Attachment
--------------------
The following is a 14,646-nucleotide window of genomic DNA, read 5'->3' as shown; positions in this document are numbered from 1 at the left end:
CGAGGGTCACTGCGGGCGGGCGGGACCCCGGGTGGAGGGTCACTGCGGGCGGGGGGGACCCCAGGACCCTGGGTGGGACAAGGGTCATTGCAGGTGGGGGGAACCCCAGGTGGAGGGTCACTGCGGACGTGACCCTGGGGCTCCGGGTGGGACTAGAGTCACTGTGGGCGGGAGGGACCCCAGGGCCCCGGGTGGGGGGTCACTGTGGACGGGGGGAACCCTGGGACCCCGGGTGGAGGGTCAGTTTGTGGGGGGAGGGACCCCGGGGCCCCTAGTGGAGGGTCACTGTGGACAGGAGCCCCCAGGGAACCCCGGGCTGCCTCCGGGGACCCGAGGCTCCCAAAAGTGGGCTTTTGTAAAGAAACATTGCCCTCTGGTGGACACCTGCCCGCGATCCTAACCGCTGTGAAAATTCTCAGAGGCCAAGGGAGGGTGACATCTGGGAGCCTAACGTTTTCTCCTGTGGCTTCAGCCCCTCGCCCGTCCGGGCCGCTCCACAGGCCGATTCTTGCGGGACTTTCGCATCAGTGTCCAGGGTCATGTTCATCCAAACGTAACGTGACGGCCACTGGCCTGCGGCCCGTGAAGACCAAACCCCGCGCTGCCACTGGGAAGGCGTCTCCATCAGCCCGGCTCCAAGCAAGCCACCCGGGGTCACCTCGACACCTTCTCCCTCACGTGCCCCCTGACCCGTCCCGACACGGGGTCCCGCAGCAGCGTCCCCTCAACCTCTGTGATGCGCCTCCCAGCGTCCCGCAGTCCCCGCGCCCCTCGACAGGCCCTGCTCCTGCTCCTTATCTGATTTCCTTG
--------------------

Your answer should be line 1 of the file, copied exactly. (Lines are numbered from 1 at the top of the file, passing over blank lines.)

The following is a 14,646-nucleotide window of genomic DNA, read 5'->3' as shown; positions in this document are numbered from 1 at the left end: